The Love that Will Not Let You Go: Being Christian is Not What You Think (Wipf and Stock, $19), is a crystalline distillation of Douglas Heidt’s thoughts about Christianity after nearly 50 years in pastoral ministry. This slender but potent volume is packed with insight, wisdom, and challenges for individual Christians as well as the church as a whole.
Heidt’s thesis is disarmingly simple: that God and Love are one and the same and that the Christian calling is to accept, embrace, and live out this Love in the world. In explicating this understanding of Christianity, Heidt explores “the supreme vitality and power of Love in human experience” and examines “ways we can embrace the vision that God is Love itself.” (11)
He grounds this discussion in first-hand stories drawn from his ministerial experience, and persuasively shows how lived-out-love can redefine our ideas about the church, the Bible, and the broader Christian narrative.
There is no doubt that much of what passes for Christianity today has drifted far from the shores of Love, and as a result has run aground on the seemingly intractable differences that often have little to do with the true message of Christ. This disconnect results in a Christianity that, to many people, “simply doesn’t make sense; it isn’t credible, it’s complicated, it doesn’t engage, and it doesn’t excite.” (15)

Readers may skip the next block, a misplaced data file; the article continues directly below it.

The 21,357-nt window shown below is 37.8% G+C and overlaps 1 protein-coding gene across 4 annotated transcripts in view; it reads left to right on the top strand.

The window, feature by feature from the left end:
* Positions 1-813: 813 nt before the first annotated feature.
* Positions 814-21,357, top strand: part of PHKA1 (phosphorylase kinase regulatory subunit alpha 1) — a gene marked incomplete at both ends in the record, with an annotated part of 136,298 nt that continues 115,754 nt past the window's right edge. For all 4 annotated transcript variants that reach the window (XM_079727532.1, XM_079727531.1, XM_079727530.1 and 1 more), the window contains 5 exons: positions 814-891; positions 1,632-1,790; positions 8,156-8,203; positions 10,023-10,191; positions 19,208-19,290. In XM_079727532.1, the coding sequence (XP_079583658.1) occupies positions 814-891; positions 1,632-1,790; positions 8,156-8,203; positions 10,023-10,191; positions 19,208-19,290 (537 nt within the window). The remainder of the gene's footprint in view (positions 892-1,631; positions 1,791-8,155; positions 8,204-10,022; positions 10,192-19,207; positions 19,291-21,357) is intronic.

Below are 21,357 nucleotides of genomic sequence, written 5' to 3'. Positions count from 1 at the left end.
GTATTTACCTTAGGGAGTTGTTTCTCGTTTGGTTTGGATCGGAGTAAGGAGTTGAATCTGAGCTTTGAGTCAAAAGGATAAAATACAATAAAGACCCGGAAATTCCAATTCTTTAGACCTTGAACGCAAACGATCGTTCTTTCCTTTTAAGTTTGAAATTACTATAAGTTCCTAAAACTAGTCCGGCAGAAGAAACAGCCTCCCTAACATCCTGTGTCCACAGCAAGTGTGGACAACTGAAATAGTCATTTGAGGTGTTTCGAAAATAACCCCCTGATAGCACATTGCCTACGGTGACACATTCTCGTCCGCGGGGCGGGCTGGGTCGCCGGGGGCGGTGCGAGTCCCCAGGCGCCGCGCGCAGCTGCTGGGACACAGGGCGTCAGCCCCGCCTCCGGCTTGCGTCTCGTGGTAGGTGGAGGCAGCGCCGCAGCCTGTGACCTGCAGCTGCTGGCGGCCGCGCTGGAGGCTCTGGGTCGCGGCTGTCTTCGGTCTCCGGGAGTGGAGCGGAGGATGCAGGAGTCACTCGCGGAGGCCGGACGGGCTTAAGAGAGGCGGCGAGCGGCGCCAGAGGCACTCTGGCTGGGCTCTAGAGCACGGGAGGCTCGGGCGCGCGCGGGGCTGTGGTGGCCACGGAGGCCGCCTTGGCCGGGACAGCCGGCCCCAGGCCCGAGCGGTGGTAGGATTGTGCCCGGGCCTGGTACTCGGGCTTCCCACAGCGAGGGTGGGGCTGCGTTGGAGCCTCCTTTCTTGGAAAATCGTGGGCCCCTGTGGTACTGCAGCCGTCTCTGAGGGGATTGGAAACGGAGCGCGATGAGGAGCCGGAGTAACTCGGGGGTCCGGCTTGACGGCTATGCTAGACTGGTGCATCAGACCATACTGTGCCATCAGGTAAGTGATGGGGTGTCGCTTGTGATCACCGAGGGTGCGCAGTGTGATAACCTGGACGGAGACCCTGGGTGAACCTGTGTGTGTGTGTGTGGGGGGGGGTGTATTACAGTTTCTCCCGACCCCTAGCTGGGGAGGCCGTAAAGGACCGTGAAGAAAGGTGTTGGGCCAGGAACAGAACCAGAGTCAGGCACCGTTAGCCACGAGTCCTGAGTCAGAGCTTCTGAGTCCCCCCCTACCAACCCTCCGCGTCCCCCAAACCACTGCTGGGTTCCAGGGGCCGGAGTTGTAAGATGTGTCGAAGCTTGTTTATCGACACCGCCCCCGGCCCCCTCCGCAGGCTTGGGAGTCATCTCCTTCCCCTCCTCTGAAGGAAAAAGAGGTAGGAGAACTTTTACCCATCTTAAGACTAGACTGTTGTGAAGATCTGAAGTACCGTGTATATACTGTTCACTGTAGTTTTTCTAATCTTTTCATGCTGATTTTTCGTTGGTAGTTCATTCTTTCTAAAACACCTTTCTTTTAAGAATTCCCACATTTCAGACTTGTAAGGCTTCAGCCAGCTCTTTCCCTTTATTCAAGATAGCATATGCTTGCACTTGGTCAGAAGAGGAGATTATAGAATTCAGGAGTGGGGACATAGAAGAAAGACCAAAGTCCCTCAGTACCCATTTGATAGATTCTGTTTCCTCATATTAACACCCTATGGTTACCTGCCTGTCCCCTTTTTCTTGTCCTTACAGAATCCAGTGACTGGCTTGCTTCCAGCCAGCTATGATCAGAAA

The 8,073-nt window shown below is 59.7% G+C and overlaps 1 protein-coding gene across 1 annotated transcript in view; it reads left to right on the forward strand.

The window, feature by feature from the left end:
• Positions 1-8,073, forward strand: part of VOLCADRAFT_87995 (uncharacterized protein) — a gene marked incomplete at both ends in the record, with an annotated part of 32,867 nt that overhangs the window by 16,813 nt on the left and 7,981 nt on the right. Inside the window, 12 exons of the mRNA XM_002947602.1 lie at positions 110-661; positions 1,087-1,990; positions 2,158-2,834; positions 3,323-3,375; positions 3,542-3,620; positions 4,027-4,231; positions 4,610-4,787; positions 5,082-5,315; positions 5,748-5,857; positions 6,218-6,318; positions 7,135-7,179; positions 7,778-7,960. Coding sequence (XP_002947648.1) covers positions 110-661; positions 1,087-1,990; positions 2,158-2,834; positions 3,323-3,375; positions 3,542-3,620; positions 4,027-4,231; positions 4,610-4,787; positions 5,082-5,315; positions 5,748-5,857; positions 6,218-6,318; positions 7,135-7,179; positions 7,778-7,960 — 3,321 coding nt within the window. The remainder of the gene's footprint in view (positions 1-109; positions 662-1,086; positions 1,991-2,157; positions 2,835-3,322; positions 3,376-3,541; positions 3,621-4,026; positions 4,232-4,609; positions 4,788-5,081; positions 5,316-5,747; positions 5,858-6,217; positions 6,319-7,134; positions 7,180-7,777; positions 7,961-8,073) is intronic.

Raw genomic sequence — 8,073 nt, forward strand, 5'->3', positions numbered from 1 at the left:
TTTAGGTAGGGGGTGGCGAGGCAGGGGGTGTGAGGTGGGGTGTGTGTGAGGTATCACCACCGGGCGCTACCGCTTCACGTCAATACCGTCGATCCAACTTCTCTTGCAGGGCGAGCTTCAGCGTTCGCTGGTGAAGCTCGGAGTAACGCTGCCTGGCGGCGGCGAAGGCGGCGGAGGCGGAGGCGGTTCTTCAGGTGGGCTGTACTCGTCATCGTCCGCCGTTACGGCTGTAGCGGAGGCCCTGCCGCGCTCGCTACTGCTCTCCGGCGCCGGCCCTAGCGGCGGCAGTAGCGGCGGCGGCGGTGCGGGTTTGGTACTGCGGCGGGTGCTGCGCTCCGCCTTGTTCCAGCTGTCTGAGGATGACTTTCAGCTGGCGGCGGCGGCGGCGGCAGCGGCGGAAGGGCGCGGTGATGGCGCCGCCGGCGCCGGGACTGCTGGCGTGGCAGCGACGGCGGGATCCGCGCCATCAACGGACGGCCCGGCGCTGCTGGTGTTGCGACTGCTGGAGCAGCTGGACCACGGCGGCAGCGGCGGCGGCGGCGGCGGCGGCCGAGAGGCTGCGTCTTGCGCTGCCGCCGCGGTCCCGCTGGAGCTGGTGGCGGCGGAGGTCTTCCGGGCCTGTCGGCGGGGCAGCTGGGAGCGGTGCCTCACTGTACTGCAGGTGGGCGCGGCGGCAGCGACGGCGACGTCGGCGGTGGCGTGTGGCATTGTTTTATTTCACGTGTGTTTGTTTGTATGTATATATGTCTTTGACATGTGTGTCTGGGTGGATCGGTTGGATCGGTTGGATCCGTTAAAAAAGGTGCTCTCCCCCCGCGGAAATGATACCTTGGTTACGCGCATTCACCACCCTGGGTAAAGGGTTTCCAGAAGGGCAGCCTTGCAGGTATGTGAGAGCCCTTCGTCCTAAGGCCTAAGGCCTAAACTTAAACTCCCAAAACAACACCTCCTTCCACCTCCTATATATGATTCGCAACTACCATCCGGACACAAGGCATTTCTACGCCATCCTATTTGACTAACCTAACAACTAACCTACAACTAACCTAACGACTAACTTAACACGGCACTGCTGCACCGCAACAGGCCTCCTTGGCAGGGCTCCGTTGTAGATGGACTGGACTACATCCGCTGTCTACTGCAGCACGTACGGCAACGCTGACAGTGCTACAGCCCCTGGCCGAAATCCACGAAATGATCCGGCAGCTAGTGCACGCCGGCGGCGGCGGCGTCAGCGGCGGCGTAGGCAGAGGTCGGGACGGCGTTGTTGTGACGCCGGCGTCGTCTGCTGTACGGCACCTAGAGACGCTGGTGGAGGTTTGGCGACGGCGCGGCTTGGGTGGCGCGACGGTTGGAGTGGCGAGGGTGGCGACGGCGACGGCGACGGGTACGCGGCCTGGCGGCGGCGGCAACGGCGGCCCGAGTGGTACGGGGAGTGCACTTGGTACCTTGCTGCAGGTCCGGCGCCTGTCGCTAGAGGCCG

Heidt calls us to move beyond this sort of hollow and lifeless faith and to discover a Christianity that is vibrant and meaningful:
The uncomplicated, unvarnished truth of the Christian faith, Christianity in its simplest form, is living, celebrating, and extending Love through all creation–Love that is persistent, unceasing, unconditional, undeserved, uninterrupted, eternal, universal, forgiving, healing, and sacrificial. (128)
Heidt’s writing is straightforward and practical, capably avoiding both the saccharine vapidness of so-called “inspirational” Christian literature, as well the opaque heavy-handedness that often plagues theological discourse. This is what Christian writing should be: thoughtful, honest, passionate, and infused with spiritual wisdom.
The Love that Will Not Let You Go alone won’t change the course of Christianity, but nevertheless it a valuable contribution toward that end. We would all do well to heed Heidt’s call to embrace Christianity in its simple beauty, to realize that “being Christian is not what you think, it’s what you do” (127), and to express the Love of God to those around us in all we do.
Dan is the Executive Editor of the Unfundamentalist Christians blog. He is a writer, graphic designer and IT specialist. He lives in Montana, is married and has three cats.